Setting Healthy Goals for Yourself
“This moment is a new point of beginning for me right here and right now.”—Louise Hay
It’s the New Year and time for New Year’s resolutions. Our culture can encourage resolutions that are often lofty and unattainable. This can result in people feeling bad about themselves if they don’t meet an unrealistic goal.
At Boston Post Adoption Resources, we have some tips for setting healthy goals that we have found to be helpful all year-round.
Let’s take a look at a popular model called S.M.A.R.T. Goal Setting. The acronym stands for:
Specific: Ask yourself questions and be specific: Include What, Where, Which, and Who questions. For example: What am I trying to accomplish? When do I want to achieve it? (For more, see Time-Bound). Who needs to be involved? Which obstacles may occur? Where will it happen?
Measurable: How can I measure this goal or know if I have met my goal?
Achievable: How realistic or attainable is this goal for me?
Relevant: Is this the right time for me to set this goal?
Time-bound: Is this goal realistic for the time frame? Is it a time-sensitive goal?
Newer S.M.A.R.T. models have included S.M.A.R.T.E.R, adding the E (evaluate) and the R (re-do) to accentuate the need for evaluation and flexibility in goal setting.
Everyone is different, and this model may not work for you. Like many decisions in life, the important message is to think about potential costs and benefits. Ask yourself: How could setting this goal potentially benefit me or hurt me? As mental health therapists, we know that setting and meeting goals can increase confidence, build long-term visions and increase short-term motivation. At BPAR, we also understand the danger of falling into unrealistic goal setting, and how it can set us up to feel like a failure if a goal is not met.
A specific obstacle exists for individuals who are experiencing depression, as it can be extremely hard to initiate a goal. Sometimes we call this activation. This does not mean individuals who feel or are depressed lack motivation, but the mere initiation to get started on achieving a goal can be experienced as near impossible. It is very important to be aware of this obstacle when goal setting. Goal setting can also be challenging for individuals who struggle with executive functioning skills such as planning ahead. To avoid shame from unmet goals, Attitudemag.com suggests setting small, attainable goals with concrete rewards at the end. For instance, if you make it to those 10 yoga classes, treat yourself to the movies.
Goals are about what we want to change and the effort we are willing to put in. Ask yourself:
- How has goal setting worked for me in the past?
- When was I successful with setting a goal?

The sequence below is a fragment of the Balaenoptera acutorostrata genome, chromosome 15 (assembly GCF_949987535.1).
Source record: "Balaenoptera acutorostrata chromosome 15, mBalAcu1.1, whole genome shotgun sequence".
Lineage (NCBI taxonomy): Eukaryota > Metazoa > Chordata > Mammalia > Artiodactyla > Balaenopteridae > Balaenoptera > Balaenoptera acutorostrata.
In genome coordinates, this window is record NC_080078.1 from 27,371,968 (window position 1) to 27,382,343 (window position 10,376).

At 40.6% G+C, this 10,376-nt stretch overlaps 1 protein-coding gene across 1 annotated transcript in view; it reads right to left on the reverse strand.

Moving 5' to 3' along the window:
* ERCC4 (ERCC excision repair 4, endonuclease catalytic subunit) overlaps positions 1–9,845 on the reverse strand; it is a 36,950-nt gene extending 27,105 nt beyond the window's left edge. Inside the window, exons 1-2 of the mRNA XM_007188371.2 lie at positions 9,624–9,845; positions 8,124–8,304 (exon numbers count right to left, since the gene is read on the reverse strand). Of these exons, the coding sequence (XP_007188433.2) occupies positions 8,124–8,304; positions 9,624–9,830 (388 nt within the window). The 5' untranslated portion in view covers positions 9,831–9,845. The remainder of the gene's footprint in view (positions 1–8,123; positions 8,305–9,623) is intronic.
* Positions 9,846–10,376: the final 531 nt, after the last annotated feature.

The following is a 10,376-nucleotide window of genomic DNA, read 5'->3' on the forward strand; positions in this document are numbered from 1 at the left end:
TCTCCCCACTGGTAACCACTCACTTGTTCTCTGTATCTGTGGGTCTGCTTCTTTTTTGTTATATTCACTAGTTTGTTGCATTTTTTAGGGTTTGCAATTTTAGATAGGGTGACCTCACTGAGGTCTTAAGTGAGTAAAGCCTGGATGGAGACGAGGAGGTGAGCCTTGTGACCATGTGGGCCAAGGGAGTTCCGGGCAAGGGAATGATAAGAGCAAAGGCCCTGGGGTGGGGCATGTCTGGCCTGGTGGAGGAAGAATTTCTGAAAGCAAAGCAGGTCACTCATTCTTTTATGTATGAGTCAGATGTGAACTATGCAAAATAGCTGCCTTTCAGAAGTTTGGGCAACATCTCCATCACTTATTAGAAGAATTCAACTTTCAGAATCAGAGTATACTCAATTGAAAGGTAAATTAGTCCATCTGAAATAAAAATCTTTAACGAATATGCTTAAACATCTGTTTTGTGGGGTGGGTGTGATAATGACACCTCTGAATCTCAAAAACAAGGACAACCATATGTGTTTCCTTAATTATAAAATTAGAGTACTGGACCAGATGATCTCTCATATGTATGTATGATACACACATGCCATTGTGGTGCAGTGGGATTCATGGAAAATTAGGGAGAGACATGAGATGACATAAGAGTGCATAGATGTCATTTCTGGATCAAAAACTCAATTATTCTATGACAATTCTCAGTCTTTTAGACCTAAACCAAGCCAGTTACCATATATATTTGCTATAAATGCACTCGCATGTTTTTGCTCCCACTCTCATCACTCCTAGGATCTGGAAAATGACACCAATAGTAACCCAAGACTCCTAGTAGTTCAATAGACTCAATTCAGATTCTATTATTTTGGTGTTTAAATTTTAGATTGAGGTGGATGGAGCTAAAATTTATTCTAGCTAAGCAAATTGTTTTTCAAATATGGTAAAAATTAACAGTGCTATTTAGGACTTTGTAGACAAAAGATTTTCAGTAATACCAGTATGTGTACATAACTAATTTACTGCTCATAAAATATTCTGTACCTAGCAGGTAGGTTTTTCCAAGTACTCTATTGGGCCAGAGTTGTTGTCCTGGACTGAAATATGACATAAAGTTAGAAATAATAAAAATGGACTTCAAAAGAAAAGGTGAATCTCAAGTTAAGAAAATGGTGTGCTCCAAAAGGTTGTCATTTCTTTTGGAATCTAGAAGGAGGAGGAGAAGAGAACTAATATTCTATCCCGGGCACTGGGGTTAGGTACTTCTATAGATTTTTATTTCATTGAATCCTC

- And conversely, when did setting goals adversely impact me?
For example, I want to share something that has worked for me. I used to make long to-do lists, lists of all the things I needed to do. I was constantly feeling guilty and experienced building pressure the longer items stayed on the to-do list. When evaluating the list, I realized that many of the items were not time-bound or attainable, or sometimes even a relevant goal for me at that time! I started picking one thing a day and labeling it as either an “optional” or “crucial” goal. Introducing flexibility as well as making things very small, measurable and time-sensitive was an improvement. Remember to be kind to yourself in the process.
Being Mindful About Your Goal and the Process
When thinking about goal setting, it is also important to ask yourself what changes you are willing to make. Louise Hay writes about doing internal work to result in external changes. She writes, “Until you make the inner changes and are willing to do the mental work, nothing is going to change.” What is your “inner” work? Is it being aware of negative thoughts? Is it that you would like to let go of something? It’s important to think about your goals as long-term, not just New Year’s resolutions. This viewpoint allows us to have imperfect days and then re-evaluate and get back on the goal horse so to speak, using self-compassion when some days are harder than others.
Check in with yourself: How am I feeling about this goal? If it is feeling really hard, the calm.com Mindful Resolutions blog suggests considering modifying or scaling down the goal. After all, “A small goal met is better than a big goal abandoned (Additudemag.com).” This type of strategy can help us to let go of all-or-nothing thinking, i.e. if I didn’t do the goal perfectly, then I failed.
Share your goal with family and friends to help with accountability and to build social support. For individuals who struggle with executive functioning and future planning, employing the support of friends or coaches to achieve your goals as well as the aforementioned reward system may be particularly helpful.
Consider adding a daily ritual to help you think about your intentions and what you would like to change. Author Neil Pasricha talks about a daily meditation ritual in a recent podcast: Each morning breathe for two minutes, and say to yourself: 1) one thing I want to let go off today; 2) one thing I am grateful for today; and 3) one thing I want to focus on today. Really push yourself to think of specific things that you are grateful for.
Written by KC Craig
Boston Post Adoption Resources
Trust Life. Love Yourself Every Day (2018). Hay House Publications.
Podcast: mindbodygreen, “How to be more resilient” with happiness expert Neil Pasricha